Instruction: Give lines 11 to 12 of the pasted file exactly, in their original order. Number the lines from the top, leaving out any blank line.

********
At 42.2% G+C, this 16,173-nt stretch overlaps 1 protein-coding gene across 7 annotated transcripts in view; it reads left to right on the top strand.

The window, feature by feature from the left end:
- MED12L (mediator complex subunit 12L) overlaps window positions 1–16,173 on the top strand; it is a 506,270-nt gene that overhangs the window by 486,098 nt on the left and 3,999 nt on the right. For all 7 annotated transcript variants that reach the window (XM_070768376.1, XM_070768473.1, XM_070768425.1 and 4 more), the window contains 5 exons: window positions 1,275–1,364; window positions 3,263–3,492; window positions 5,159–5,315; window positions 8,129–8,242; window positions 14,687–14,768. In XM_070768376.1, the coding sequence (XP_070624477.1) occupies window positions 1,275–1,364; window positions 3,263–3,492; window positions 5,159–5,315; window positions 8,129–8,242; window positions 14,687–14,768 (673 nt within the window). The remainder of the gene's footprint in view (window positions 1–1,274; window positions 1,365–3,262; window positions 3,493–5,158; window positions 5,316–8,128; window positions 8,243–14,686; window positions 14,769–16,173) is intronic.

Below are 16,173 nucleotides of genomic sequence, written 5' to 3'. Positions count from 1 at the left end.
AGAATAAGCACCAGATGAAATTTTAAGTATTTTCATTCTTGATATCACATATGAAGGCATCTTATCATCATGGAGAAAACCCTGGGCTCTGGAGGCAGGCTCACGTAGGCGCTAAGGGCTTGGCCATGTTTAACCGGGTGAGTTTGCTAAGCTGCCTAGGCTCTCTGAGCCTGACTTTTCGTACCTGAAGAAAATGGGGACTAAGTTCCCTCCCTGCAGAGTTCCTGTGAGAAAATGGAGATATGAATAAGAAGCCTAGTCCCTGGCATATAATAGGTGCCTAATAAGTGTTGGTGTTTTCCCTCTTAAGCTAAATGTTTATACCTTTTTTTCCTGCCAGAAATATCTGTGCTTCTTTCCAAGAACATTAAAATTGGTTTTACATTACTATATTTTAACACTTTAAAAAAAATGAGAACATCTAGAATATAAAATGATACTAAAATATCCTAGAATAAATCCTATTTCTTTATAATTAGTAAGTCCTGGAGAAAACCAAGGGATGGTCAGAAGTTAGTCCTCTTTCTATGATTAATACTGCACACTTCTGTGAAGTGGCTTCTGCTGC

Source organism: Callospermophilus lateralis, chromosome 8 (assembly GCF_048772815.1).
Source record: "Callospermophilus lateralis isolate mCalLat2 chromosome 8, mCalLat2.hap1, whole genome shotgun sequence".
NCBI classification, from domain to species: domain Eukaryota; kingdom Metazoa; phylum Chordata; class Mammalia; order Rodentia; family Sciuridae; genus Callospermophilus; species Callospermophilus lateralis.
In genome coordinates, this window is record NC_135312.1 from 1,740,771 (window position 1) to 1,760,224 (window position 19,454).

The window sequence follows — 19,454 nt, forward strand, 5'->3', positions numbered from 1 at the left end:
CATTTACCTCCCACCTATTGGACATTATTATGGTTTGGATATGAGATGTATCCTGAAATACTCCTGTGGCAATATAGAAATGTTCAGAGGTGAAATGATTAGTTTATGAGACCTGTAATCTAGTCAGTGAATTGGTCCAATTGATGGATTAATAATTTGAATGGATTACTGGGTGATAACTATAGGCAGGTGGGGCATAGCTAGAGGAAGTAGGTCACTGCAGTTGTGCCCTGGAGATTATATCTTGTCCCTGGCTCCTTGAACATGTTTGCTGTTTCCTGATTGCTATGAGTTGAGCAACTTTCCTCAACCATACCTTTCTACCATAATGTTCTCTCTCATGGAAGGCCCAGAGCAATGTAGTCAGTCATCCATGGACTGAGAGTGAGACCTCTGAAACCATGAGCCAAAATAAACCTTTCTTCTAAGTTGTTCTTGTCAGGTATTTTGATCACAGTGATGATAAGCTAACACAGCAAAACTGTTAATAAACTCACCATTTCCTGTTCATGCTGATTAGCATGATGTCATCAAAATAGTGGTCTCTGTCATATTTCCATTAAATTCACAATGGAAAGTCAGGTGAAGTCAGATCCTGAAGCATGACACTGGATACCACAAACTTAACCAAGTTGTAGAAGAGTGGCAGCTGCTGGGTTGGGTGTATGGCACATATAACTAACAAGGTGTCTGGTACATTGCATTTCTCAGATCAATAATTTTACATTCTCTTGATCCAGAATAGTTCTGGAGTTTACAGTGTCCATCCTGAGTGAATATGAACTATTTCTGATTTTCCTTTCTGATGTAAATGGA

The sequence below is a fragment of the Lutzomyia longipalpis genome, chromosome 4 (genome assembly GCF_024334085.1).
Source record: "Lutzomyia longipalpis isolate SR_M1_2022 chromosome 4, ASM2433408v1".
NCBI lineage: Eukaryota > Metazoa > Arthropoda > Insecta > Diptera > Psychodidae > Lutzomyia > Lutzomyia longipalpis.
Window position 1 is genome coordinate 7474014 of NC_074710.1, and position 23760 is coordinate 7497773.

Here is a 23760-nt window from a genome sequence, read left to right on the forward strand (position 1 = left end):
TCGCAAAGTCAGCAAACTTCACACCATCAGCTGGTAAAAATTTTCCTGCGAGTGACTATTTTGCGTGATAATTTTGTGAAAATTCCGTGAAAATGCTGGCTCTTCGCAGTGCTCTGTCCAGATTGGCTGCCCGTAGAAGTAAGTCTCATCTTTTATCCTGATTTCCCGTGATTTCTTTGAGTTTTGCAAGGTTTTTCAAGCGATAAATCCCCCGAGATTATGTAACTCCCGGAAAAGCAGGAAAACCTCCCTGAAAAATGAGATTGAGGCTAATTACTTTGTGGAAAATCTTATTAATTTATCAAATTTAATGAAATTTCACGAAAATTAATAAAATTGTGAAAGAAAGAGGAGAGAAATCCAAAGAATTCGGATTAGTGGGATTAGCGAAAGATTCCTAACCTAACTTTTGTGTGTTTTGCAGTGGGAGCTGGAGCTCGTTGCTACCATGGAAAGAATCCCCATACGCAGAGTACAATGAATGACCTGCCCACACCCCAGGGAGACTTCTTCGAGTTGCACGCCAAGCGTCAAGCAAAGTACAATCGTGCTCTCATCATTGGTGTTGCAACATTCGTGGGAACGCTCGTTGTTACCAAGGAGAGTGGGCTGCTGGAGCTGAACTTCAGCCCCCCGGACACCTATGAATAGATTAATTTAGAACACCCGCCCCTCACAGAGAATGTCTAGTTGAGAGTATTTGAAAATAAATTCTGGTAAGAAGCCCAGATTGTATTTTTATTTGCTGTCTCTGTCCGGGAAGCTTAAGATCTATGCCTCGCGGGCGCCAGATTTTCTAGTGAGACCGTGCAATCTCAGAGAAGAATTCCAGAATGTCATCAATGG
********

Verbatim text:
CATTTACCTCCCACCTATTGGACATTATTATGGTTTGGATATGAGATGTATCCTGAAATACTCCTGTGGCAATATAGAAATGTTCAGAGGTGAAATGATTAGTTTATGAGACCTGTAATCTAGTCAGTGAATTGGTCCAATTGATGGATTAATAATTTGAATGGATTACTGGGTGATAACTATAGGCAGGTGGGGCATAGCTAGAGGAAGTAGGTCACTGCAGTTGTGCCCTGGAGATTATATCTTGTCCCTGGCTCCTTGAACATGTTTGCTGTTTCCTGATTGCTATGAGTTGAGCAACTTTCCTCAACCATACCTTTCTACCATAATGTTCTCTCTCATGGAAGGCCCAGAGCAATGTAGTCAGTCATCCATGGACTGAGAGTGAGACCTCTGAAACCATGAGCCAAAATAAACCTTTCTTCTAAGTTGTTCTTGTCAGGTATTTTGATCACAGTGATGATAAGCTAACACAGCAAAACTGTTAATAAACTCACCATTTCCTGTTCATGCTGATTAGCATGATGTCATCAAAATAGTGGTCTCTGTCATATTTCCATTAAATTCACAATGGAAAGTCAGGTGAAGTCAGATCCTGAAGCATGACACTGGATACCACAAACTTAACCAAGTTGTAGAAGAGTGGCAGCTGCTGGGTTGGGTGTATGGCACATATAACTAACAAGGTGTCTGGTACATTGCATTTCTCAGATCAATAATTTTACATTCTCTTGATCCAGAATAGTTCTGGAGTTTACAGTGTCCATCCTGAGTGAATATGAACTATTTCTGATTTTCCTTTCTGATGTAAATGGA

The sequence below is a fragment of the Lutzomyia longipalpis genome, chromosome 4 (genome assembly GCF_024334085.1).